Internship program bridges gap between classroom and office

Published January 1, 1992  | January 1992 issue

For 16 years a number of Twin Cities companies have refused to believe that they cannot have an impact on education in Minnesota. For 16 years these companies have supported the Teacher Internship Program, a program that places the classroom teacher directly into the business world.

Initiated in 1975 as a cooperative venture among the St. Paul Cos., 3M Corp. and the St. Paul Chamber of Commerce, the internship program was designed to expose educators to the needs and workings of for-profit businesses and non-profit organizations. Conducted during the summer, the program also allowed businesses the opportunity to use teachers' skills for special projects. These projects have included computer database systems, corporate publications and employee evaluation tools. For the past 10 years, the internship program has been coordinated and run by the University of St. Thomas in St. Paul.

Mo Selim, director of the Center for Economic Education at St. Thomas and coordinator of the internship program, sees the advantages for both schools and businesses. "It's a win - win situation," according to Selim. "The businesses get the specialized talents of the teacher while the teacher becomes sensitized to the needs of the business world and can take that back to the classroom."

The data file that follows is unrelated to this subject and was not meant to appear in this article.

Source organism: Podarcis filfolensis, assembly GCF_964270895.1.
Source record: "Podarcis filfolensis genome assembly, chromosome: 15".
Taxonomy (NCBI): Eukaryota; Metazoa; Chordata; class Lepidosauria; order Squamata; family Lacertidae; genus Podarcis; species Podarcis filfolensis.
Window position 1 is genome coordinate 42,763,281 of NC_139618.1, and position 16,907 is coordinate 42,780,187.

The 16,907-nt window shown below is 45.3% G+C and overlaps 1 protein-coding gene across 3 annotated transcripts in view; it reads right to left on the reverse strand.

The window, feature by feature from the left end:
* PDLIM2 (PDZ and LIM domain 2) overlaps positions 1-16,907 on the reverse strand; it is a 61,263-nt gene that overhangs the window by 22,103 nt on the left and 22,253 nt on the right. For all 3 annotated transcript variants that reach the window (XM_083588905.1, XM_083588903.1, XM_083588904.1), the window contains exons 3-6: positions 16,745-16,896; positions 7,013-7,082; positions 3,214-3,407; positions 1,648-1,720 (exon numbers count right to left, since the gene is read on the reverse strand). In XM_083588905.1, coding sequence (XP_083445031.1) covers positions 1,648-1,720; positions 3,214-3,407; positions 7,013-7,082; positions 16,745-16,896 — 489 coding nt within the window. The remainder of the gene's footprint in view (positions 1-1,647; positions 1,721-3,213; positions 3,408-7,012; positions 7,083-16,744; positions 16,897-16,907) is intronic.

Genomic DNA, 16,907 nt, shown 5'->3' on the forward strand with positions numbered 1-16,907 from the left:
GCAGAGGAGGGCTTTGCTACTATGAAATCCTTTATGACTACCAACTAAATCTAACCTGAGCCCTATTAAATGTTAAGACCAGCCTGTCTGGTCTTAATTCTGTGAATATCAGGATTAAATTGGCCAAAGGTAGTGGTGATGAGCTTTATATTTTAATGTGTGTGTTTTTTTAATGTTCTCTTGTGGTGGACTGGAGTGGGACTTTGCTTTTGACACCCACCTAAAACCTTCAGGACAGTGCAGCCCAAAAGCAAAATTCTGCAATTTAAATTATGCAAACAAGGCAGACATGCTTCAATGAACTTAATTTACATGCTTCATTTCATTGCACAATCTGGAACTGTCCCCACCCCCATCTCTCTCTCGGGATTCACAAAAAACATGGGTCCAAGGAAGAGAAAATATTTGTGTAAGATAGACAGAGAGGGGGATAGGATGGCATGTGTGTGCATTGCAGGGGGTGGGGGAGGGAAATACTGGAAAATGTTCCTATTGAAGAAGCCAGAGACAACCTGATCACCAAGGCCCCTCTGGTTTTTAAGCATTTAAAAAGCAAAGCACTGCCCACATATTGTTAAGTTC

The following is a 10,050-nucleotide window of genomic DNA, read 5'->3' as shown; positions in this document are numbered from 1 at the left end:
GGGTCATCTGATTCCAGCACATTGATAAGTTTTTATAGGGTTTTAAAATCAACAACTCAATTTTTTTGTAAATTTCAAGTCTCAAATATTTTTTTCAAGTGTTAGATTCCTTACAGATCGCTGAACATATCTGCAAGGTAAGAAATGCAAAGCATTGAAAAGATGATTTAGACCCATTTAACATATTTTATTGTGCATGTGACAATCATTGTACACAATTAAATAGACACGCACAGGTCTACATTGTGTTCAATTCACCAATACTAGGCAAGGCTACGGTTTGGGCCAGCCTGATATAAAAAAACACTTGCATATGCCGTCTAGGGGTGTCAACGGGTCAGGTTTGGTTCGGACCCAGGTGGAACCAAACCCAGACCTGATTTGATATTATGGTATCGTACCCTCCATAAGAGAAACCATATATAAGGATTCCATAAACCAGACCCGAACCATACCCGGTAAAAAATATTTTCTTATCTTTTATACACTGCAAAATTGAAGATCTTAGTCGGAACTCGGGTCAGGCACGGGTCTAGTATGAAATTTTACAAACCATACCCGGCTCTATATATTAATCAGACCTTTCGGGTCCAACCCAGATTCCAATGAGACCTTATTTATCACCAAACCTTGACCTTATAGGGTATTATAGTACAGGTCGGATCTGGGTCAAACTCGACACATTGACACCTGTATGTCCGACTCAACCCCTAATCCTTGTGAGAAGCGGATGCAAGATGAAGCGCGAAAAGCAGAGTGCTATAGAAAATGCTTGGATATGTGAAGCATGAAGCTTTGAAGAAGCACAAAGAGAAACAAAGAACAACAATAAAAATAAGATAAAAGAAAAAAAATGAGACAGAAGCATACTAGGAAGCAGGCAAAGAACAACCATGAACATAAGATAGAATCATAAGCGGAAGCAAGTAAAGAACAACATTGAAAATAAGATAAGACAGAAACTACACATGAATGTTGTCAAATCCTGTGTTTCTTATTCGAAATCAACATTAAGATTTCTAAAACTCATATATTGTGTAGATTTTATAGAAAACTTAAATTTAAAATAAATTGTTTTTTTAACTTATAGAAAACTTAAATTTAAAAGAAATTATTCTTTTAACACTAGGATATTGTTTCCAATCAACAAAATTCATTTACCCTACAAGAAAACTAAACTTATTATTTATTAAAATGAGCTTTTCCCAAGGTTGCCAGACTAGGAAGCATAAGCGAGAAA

The eight-week program exposes the teacher to many factors that go into finding and starting a job in business. Here is how it works:

  • Teachers' application forms/resumes are pooled and distributed to participating companies.
  • The companies select and interview applicants who fit the needs of a proposed project.
  • At the end of the school year, selected teacher participants spend a week at the University of St. Thomas in special economic education seminars that familiarize them with the forces affecting the business world.
  • The teachers then spend seven weeks working at the host company.
  • As a final critique, teachers are requested to create a lesson plan for their classroom that would reflect their participation in the program.

The cost of the internship program is underwritten by the supporting companies. Of the $3,200 per teacher participant that companies pay, $2,600 provides a stipend for the teacher while the rest covers seminar and administrative costs.

The number of internships available is limited by the number of sponsoring companies that participate each year. Selim says the program is affected by the economy—when the economy is solid, there is more corporate involvement. "There have been as many as 42 interns and as few as 17. In all, we've had about 400 interns in the program," Selim says.